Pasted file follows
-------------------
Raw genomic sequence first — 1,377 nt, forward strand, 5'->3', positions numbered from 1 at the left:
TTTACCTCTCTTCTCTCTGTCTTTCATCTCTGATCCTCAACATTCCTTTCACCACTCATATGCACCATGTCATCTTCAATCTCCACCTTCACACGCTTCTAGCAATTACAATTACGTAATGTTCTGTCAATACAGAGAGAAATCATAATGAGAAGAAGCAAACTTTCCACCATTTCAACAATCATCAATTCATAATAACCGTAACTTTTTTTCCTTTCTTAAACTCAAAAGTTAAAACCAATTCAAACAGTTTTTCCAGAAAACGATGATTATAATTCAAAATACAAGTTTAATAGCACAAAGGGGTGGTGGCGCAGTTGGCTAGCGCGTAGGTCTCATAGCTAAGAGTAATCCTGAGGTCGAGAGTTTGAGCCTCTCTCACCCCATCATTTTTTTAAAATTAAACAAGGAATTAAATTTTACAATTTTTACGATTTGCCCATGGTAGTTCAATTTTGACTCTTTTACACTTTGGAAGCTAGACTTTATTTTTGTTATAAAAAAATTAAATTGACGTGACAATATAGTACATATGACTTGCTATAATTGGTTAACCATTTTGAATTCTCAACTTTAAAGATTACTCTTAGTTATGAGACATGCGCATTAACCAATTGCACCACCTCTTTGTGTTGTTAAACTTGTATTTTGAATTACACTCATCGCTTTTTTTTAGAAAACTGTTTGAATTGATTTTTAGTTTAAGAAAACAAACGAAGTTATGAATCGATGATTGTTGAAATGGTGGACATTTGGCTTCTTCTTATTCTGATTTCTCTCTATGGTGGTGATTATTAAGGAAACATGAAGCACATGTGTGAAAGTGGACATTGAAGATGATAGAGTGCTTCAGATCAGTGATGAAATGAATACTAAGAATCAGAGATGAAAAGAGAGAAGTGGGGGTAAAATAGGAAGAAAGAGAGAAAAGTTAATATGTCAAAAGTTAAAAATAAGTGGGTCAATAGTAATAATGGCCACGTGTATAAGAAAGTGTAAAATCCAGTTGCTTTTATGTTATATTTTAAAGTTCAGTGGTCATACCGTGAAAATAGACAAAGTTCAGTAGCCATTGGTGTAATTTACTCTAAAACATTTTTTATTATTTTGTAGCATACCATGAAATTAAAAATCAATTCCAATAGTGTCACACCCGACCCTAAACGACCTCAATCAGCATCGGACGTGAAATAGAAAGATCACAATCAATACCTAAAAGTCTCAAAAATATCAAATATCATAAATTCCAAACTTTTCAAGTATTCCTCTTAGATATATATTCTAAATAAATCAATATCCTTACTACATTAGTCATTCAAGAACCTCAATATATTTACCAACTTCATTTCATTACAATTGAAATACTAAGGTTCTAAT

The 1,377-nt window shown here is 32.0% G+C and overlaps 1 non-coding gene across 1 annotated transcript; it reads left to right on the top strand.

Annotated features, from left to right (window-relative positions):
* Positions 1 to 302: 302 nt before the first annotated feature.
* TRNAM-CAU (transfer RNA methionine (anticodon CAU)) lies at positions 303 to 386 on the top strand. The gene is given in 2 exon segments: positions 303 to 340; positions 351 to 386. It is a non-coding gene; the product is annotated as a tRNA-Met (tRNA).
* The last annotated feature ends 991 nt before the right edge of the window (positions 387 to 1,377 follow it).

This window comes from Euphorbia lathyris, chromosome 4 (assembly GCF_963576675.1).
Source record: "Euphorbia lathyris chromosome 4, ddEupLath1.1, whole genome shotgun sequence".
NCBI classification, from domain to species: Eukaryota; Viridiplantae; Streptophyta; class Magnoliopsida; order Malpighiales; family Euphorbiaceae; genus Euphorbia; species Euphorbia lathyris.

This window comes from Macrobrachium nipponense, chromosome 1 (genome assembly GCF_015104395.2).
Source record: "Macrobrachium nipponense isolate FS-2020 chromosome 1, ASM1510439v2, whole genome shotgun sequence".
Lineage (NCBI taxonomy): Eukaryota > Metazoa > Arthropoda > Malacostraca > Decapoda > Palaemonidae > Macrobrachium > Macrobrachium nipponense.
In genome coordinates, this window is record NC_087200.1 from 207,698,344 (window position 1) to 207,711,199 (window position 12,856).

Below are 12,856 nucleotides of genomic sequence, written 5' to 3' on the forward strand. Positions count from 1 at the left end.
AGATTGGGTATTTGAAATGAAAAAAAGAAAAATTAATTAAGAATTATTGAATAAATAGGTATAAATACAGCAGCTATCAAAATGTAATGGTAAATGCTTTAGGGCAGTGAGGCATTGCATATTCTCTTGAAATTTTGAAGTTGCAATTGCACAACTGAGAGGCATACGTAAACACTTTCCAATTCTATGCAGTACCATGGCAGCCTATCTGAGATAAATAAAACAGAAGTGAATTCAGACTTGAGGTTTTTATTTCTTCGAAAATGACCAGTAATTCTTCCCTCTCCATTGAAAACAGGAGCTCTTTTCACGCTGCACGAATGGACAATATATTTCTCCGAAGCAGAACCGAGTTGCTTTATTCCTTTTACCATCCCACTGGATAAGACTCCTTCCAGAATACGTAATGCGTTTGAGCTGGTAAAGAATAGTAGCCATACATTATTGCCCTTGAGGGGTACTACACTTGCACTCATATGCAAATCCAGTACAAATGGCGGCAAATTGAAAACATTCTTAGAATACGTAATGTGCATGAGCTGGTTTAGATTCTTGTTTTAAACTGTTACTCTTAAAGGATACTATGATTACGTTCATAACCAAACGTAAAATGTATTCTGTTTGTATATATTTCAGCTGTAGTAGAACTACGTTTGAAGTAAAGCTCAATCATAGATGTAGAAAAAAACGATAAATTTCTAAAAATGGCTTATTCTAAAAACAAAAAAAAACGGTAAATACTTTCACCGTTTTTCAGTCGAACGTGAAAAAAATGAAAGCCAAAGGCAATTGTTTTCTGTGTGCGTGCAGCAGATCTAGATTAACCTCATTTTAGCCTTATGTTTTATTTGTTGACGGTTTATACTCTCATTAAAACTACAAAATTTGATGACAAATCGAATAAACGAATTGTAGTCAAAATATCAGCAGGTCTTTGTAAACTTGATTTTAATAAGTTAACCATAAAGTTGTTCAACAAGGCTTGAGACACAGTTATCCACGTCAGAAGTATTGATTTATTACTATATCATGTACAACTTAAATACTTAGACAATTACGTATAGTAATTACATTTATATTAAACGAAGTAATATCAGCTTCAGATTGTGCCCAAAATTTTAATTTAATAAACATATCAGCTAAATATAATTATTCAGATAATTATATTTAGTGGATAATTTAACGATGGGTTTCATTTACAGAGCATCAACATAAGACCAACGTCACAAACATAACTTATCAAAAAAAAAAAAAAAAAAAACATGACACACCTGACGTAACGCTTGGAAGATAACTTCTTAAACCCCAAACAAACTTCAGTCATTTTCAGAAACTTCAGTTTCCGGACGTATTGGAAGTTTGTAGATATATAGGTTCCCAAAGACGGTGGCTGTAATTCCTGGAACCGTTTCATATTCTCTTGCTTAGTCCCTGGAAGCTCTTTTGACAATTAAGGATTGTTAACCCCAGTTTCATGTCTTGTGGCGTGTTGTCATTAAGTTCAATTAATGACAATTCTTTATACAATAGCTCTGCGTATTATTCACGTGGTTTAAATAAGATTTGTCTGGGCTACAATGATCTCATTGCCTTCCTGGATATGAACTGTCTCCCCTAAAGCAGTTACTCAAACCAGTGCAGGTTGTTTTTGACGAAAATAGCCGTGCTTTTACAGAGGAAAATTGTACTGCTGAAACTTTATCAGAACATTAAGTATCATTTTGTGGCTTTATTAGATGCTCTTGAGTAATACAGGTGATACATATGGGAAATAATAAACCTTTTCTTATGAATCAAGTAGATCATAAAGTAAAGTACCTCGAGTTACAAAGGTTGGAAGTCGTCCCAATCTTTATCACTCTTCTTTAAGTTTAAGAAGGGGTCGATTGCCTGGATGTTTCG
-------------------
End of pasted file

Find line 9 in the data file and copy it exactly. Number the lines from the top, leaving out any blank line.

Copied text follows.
Source record: "Euphorbia lathyris chromosome 4, ddEupLath1.1, whole genome shotgun sequence".